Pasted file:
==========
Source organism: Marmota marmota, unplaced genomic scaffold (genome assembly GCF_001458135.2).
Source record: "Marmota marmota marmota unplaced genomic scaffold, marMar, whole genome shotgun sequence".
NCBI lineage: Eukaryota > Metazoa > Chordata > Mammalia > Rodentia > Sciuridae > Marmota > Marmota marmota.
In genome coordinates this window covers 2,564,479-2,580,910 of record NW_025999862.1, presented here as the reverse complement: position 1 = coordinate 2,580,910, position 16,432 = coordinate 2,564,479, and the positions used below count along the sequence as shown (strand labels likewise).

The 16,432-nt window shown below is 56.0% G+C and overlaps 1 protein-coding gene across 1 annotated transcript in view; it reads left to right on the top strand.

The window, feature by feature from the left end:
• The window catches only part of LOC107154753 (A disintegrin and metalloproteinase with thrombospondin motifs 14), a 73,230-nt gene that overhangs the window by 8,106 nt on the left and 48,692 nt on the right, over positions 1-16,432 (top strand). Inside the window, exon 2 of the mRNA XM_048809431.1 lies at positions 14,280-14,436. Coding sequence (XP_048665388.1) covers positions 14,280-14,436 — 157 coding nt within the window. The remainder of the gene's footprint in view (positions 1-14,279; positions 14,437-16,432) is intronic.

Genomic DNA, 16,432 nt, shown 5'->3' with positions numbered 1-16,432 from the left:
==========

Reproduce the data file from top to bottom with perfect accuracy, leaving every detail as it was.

Source organism: Marmota marmota, unplaced genomic scaffold (genome assembly GCF_001458135.2).
Source record: "Marmota marmota marmota unplaced genomic scaffold, marMar, whole genome shotgun sequence".
NCBI lineage: Eukaryota > Metazoa > Chordata > Mammalia > Rodentia > Sciuridae > Marmota > Marmota marmota.
In genome coordinates this window covers 2,564,479-2,580,910 of record NW_025999862.1, presented here as the reverse complement: position 1 = coordinate 2,580,910, position 16,432 = coordinate 2,564,479, and the positions used below count along the sequence as shown (strand labels likewise).

The 16,432-nt window shown below is 56.0% G+C and overlaps 1 protein-coding gene across 1 annotated transcript in view; it reads left to right on the top strand.

The window, feature by feature from the left end:
• The window catches only part of LOC107154753 (A disintegrin and metalloproteinase with thrombospondin motifs 14), a 73,230-nt gene that overhangs the window by 8,106 nt on the left and 48,692 nt on the right, over positions 1-16,432 (top strand). Inside the window, exon 2 of the mRNA XM_048809431.1 lies at positions 14,280-14,436. Coding sequence (XP_048665388.1) covers positions 14,280-14,436 — 157 coding nt within the window. The remainder of the gene's footprint in view (positions 1-14,279; positions 14,437-16,432) is intronic.

Genomic DNA, 16,432 nt, shown 5'->3' with positions numbered 1-16,432 from the left: